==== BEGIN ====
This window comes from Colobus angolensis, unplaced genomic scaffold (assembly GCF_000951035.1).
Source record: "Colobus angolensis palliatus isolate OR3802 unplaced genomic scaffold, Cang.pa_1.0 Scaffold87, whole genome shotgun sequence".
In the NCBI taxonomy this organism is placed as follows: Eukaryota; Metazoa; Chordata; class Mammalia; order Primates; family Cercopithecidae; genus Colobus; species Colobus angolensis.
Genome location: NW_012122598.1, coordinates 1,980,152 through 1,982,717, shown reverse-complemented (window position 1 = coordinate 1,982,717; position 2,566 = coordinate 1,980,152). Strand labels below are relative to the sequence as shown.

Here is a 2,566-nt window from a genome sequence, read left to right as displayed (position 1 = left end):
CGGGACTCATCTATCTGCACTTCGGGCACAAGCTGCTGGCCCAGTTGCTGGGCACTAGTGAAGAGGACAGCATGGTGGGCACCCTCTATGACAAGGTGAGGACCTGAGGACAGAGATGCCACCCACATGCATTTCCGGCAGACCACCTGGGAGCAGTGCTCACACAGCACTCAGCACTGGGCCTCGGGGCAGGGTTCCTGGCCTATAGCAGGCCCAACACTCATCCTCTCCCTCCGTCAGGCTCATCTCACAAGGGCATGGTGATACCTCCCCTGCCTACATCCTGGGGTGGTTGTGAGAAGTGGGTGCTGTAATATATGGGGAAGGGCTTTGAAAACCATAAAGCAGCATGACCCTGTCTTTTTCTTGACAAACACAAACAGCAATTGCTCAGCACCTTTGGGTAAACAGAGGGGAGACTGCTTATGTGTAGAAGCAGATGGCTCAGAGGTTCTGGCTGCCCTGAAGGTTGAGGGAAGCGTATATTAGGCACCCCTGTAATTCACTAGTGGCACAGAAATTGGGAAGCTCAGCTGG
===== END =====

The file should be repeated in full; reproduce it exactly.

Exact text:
This window comes from Colobus angolensis, unplaced genomic scaffold (assembly GCF_000951035.1).
Source record: "Colobus angolensis palliatus isolate OR3802 unplaced genomic scaffold, Cang.pa_1.0 Scaffold87, whole genome shotgun sequence".
In the NCBI taxonomy this organism is placed as follows: Eukaryota; Metazoa; Chordata; class Mammalia; order Primates; family Cercopithecidae; genus Colobus; species Colobus angolensis.
Genome location: NW_012122598.1, coordinates 1,980,152 through 1,982,717, shown reverse-complemented (window position 1 = coordinate 1,982,717; position 2,566 = coordinate 1,980,152). Strand labels below are relative to the sequence as shown.

Here is a 2,566-nt window from a genome sequence, read left to right as displayed (position 1 = left end):
CGGGACTCATCTATCTGCACTTCGGGCACAAGCTGCTGGCCCAGTTGCTGGGCACTAGTGAAGAGGACAGCATGGTGGGCACCCTCTATGACAAGGTGAGGACCTGAGGACAGAGATGCCACCCACATGCATTTCCGGCAGACCACCTGGGAGCAGTGCTCACACAGCACTCAGCACTGGGCCTCGGGGCAGGGTTCCTGGCCTATAGCAGGCCCAACACTCATCCTCTCCCTCCGTCAGGCTCATCTCACAAGGGCATGGTGATACCTCCCCTGCCTACATCCTGGGGTGGTTGTGAGAAGTGGGTGCTGTAATATATGGGGAAGGGCTTTGAAAACCATAAAGCAGCATGACCCTGTCTTTTTCTTGACAAACACAAACAGCAATTGCTCAGCACCTTTGGGTAAACAGAGGGGAGACTGCTTATGTGTAGAAGCAGATGGCTCAGAGGTTCTGGCTGCCCTGAAGGTTGAGGGAAGCGTATATTAGGCACCCCTGTAATTCACTAGTGGCACAGAAATTGGGAAGCTCAGCTGG